Business

Northern Ireland dole queues shortened in August

There were 800 fewer people claiming unemployment related benefits in the north last month

NORTHERN Ireland's dole queues shortened by 800 people last month, according to the latest official figures.

There is now 35,100 people claiming unemployment related benefits.

And according to the Northern Ireland Labour Force Survey, the north's unemployment rate over the three months to July was 5.6 per cent - down 0.2 percentage points on the previous quarter and 0.7 percentage points on the same period last year.

However economic inactivity remains stubbornly high at 26.4 per cent - down from 28.1 per cent last year but well ahead of the 21.5 per cent UK average.

Meanwhile, the separately compiled Quarterly Employment Survey showed that the number of employee jobs increased over the quarter by 0.1 per cent (860 jobs).

There were favourable economic figures for the same quarter with output in the services sector increasing 1.7 per cent while the production sector showed a 0.6 per cent increase.

Economy minister Simon Hamilton said he was "greatly encouraged" by the data.

"Creating more and better jobs is a key priority for me. The increase in employee jobs and the increase in the employment rate is hugely encouraging and a further sign that our economy is heading in the right direction," he said.

“It is very welcome to see another decrease in the number of people on the unemployment register. The count now stands at 35,100 people – a decrease of 16 per cent over the year.

"The unemployment rate also continues to head in the right direction, at 5.6 per cent, the lowest it has been since the end of 2009, and comparing very favourably to the European Union average of 8.6 per cent.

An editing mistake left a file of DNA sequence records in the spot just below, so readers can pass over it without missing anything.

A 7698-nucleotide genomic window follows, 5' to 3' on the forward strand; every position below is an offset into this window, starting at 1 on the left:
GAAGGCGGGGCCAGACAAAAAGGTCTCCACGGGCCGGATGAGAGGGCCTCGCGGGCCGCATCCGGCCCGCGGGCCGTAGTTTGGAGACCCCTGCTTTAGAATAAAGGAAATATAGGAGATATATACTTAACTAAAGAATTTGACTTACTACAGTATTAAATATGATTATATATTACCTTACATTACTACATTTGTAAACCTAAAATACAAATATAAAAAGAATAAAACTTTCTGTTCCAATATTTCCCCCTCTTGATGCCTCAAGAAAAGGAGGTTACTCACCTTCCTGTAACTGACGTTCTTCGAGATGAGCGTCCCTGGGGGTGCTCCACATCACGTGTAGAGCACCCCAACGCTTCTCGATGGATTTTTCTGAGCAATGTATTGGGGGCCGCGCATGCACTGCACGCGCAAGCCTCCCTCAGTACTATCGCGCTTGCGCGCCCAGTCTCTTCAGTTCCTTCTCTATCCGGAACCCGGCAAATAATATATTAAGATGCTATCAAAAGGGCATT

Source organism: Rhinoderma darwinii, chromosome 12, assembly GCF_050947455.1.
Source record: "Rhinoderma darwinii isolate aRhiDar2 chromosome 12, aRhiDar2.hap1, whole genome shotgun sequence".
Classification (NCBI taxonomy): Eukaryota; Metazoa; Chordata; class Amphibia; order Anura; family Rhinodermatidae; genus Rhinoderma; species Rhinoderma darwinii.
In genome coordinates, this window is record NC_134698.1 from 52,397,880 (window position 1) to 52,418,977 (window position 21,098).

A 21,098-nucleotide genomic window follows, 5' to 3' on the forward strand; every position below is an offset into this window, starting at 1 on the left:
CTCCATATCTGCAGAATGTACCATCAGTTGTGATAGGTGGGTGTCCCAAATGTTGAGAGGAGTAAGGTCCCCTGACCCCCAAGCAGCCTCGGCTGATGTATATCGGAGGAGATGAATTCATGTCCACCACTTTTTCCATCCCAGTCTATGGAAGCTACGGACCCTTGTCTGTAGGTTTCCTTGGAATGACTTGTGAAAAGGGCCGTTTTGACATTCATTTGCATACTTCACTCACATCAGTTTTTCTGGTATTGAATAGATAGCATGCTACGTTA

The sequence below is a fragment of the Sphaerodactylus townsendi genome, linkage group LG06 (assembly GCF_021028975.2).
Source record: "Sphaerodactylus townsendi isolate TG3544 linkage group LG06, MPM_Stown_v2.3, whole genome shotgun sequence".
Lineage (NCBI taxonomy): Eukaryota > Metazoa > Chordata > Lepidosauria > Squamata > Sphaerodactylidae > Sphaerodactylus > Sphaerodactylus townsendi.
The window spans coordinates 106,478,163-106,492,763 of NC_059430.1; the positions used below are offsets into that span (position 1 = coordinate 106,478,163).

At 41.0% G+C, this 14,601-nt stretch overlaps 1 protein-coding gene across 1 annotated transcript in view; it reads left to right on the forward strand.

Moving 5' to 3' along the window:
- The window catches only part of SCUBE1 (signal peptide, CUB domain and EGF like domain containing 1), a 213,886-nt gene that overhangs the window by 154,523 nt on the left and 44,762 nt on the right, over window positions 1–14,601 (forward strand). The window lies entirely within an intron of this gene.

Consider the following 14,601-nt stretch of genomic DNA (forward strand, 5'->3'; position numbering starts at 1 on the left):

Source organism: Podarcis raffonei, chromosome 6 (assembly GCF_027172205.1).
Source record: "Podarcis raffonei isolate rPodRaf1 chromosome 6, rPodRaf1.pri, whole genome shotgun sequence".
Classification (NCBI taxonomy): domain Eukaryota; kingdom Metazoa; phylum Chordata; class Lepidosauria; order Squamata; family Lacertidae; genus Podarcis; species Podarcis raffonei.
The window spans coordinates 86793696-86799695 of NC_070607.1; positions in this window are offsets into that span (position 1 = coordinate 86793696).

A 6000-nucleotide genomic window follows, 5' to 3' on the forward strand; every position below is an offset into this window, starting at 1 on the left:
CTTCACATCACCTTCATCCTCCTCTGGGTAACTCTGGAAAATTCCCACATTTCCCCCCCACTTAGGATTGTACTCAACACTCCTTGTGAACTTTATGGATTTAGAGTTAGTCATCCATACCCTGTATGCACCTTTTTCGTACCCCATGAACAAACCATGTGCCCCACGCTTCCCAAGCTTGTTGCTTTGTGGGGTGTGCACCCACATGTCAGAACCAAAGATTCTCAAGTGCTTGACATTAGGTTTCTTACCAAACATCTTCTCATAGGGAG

“Output in production over the latest quarter has been positive. It is also great to see that our services sector grew at a faster rate than the UK as a whole, both over the quarter and the year, and all sub-sectors benefited from this growth.

“As we move forward with transforming Northern Ireland into a globally competitive economy, I want to capitalise on our strengths and propel our region forward through the executive’s refocused economic strategy.”

Andrew Webb, managing director of Webb Advisory said the jobless figures presented "another round of welcome and positive results in terms of the unemployment rate here".

"Once again the unemployment rate has continued to decline, decreasing by 0.2 percentage points over the quarter bringing it to 5.6% over the year. This is the lowest unemployment rate since November - January 2009," he said.

“The number of people claiming unemployment related benefits (from NI Jobs and Benefits Offices) decreased by 800 over the month (this figure stood at 600 in July 2016) to 35,100 in August 2016. This is the fifth consecutive decrease after two consecutive months where the claimant count had increased. Although, we are still the fifth highest rate out of the UK’s 12 regions.

“However, perhaps most telling is the fact that economic inactivity (ie those who are neither in employment nor unemployed) once again has increased and stands at (26.4 per cent) this rate is considerably higher than in the UK (21.5 per cent). We saw last week that the minister for the economy took steps to address the fact that we don’t export enough through a trade accelerator plan. Perhaps it is time to accelerate implementation of an economic activity and employment strategy. 

“We have been quite fixated on Brexit these past three months but the economy appears to continue broadly as was. That said, this is no time for any smugness or complacency. The real impact will begin to be felt when the exit occurs. The type of deal the UK does with the rest of the EU will have a significant impact on business and consumer confidence which may well have a knock on negative impact on employment. Until more is known, we must ensure NI is as strong, competitive and ready to react as it can be. For me, that starts with employability and skills and these inactivity numbers should be causing sleepless nights for policy makers.”

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